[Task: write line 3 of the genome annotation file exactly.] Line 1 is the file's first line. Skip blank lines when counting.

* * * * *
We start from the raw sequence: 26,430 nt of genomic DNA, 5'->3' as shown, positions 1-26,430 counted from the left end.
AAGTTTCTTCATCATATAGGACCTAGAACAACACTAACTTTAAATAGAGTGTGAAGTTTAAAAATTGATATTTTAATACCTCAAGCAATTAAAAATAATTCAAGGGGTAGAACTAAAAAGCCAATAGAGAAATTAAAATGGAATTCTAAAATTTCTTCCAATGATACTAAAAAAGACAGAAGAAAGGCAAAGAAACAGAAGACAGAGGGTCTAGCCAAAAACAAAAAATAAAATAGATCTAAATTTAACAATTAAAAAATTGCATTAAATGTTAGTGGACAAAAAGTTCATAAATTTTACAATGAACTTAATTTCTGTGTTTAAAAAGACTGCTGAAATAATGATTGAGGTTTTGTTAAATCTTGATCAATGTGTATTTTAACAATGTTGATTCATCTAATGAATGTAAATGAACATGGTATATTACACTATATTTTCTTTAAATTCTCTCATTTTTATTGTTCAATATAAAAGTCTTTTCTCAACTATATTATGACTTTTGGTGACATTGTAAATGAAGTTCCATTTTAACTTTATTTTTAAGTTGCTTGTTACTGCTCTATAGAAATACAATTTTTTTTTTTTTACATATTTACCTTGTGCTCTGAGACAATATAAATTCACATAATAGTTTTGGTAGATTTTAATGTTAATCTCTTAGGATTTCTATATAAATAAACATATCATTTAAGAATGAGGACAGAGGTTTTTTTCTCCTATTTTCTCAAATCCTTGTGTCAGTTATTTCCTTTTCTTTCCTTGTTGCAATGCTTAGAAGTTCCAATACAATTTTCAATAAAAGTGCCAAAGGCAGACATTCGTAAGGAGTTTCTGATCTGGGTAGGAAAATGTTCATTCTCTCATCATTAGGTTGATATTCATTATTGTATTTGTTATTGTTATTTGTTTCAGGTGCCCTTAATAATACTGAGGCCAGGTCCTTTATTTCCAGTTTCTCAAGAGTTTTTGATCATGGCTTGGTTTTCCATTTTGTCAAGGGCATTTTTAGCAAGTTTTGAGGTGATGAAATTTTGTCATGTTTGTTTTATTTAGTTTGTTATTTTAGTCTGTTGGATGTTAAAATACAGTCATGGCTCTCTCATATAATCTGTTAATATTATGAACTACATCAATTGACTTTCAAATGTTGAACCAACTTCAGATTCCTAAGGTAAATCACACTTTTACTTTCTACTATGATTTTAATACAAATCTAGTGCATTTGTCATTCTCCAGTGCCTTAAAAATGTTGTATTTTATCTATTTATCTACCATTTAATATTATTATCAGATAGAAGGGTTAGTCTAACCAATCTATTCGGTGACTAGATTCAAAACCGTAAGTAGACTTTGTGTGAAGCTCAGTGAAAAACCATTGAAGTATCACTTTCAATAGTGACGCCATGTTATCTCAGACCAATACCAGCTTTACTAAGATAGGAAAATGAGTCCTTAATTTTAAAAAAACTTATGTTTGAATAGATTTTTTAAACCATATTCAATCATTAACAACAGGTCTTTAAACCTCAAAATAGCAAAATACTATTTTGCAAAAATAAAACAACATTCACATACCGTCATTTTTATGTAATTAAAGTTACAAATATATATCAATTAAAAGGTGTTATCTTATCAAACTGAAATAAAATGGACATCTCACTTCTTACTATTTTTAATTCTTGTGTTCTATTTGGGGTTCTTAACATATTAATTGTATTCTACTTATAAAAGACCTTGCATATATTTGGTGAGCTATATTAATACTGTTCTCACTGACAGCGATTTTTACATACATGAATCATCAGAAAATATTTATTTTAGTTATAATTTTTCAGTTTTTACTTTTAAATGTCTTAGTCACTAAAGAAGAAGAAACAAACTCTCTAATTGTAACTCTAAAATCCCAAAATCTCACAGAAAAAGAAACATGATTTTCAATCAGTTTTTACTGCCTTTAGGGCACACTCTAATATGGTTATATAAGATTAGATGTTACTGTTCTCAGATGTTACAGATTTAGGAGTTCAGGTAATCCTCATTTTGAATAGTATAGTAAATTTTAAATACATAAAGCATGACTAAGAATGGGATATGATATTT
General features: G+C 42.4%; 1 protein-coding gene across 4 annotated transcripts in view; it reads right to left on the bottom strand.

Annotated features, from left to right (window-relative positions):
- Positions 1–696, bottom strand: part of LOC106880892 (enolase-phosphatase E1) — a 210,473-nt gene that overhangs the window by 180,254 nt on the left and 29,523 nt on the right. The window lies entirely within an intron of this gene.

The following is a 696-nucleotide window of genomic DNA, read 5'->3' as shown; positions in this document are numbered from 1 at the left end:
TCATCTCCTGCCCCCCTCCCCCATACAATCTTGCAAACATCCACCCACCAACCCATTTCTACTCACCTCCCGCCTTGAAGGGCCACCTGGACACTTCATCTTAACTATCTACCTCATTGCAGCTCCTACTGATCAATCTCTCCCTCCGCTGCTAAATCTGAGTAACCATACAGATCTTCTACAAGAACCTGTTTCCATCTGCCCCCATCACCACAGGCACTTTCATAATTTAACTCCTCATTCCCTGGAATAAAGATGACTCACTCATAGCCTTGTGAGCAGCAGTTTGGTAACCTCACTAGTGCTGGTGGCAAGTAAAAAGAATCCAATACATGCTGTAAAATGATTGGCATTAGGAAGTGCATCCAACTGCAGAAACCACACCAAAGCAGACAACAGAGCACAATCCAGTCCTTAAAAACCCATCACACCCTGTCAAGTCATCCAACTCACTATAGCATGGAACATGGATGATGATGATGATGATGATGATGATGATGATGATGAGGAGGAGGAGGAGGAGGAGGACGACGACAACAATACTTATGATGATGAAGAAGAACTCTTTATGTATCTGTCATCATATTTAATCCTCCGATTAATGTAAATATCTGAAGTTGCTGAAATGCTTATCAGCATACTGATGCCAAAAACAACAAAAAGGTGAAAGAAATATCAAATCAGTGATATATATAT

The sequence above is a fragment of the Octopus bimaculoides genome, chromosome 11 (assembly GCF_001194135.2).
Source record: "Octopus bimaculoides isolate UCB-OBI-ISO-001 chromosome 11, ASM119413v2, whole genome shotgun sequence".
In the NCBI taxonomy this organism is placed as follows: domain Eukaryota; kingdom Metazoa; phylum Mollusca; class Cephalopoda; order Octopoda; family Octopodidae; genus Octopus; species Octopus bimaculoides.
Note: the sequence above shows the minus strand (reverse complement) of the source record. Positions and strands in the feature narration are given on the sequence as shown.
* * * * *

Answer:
General features: G+C 42.4%; 1 protein-coding gene across 4 annotated transcripts in view; it reads right to left on the bottom strand.